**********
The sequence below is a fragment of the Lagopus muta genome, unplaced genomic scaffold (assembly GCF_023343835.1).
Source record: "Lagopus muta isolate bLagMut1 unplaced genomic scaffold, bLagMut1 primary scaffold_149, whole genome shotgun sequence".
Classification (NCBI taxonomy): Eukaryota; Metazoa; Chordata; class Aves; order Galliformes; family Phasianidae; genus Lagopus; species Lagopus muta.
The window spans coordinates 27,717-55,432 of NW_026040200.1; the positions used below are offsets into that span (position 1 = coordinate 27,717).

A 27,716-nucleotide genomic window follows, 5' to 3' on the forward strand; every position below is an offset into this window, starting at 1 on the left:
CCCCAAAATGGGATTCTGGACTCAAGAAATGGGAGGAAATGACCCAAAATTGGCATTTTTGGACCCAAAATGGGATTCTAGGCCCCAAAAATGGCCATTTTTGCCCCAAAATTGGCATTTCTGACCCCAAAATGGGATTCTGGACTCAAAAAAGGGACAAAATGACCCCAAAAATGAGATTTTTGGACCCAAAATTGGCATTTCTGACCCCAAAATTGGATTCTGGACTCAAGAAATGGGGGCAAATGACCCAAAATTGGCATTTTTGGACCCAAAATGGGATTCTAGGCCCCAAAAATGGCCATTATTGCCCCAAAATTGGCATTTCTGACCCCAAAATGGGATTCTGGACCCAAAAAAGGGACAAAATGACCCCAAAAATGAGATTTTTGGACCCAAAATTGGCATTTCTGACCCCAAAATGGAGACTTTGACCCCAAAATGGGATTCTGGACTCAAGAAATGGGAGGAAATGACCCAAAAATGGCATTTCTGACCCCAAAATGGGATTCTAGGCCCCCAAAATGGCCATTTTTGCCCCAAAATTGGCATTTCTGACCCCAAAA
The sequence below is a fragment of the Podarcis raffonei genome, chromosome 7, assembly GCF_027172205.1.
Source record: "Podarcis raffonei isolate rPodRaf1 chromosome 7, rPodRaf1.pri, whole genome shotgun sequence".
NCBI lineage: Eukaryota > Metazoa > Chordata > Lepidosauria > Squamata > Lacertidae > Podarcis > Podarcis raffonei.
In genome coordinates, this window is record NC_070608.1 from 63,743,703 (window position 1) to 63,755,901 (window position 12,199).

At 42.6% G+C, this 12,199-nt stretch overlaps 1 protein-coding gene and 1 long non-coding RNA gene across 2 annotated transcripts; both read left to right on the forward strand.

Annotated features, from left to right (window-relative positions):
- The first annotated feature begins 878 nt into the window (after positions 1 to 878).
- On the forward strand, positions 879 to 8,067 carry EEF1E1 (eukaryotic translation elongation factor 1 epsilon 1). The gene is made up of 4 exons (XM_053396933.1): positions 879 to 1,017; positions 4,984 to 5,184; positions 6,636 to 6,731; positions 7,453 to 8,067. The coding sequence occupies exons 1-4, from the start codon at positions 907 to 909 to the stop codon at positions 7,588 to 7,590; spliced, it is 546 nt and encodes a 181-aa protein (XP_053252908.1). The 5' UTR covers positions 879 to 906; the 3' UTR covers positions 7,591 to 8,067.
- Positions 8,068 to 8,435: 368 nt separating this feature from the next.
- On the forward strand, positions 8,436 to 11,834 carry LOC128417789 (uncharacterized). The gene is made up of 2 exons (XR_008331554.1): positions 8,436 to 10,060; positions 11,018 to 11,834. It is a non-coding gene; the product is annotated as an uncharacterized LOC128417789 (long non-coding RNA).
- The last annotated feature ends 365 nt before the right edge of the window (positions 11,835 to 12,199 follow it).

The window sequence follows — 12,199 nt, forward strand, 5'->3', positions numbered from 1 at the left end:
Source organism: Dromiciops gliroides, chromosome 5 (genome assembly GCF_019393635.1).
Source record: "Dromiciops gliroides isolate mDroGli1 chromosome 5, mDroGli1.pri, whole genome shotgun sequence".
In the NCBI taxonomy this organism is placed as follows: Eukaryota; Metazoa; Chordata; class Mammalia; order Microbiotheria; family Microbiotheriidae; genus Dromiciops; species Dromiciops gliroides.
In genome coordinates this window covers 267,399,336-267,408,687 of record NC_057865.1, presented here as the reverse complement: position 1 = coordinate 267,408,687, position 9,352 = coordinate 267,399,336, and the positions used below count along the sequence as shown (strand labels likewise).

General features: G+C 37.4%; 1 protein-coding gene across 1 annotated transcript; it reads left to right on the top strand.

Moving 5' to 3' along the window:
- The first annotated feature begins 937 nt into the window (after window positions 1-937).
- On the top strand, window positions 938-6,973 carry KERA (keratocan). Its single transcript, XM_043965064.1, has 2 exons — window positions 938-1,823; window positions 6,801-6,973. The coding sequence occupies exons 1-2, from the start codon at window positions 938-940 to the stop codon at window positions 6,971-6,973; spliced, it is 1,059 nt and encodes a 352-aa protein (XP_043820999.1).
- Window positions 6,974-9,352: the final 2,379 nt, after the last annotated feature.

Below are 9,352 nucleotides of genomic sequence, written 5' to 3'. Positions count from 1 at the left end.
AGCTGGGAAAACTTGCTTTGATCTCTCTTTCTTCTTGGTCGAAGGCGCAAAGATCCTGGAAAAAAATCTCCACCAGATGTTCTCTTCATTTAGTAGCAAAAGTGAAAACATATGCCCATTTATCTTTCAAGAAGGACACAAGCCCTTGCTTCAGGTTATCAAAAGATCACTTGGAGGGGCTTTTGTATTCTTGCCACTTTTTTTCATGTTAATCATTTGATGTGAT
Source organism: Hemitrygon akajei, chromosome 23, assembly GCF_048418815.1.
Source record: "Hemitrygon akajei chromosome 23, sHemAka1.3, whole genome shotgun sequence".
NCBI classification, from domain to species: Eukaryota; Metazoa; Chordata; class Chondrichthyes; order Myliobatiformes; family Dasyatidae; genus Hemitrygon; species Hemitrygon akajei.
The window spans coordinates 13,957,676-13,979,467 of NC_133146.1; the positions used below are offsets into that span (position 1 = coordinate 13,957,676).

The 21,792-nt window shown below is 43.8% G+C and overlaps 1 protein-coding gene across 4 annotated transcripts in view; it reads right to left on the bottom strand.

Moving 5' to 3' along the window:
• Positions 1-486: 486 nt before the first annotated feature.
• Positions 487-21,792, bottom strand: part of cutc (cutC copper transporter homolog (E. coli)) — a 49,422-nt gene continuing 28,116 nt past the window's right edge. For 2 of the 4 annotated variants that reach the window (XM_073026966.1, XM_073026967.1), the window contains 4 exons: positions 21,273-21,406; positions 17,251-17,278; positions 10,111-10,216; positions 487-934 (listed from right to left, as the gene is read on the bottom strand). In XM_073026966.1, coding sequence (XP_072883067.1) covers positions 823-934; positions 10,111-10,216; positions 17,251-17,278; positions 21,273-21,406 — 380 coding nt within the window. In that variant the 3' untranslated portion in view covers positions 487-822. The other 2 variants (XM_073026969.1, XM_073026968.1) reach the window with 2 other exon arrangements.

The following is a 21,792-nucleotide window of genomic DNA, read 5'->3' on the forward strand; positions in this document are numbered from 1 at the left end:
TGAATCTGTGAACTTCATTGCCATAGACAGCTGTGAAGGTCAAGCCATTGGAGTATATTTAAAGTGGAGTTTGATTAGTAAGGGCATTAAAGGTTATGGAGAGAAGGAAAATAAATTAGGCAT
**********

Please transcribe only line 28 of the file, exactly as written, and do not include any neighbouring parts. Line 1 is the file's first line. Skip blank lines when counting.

Below are 9,352 nucleotides of genomic sequence, written 5' to 3'. Positions count from 1 at the left end.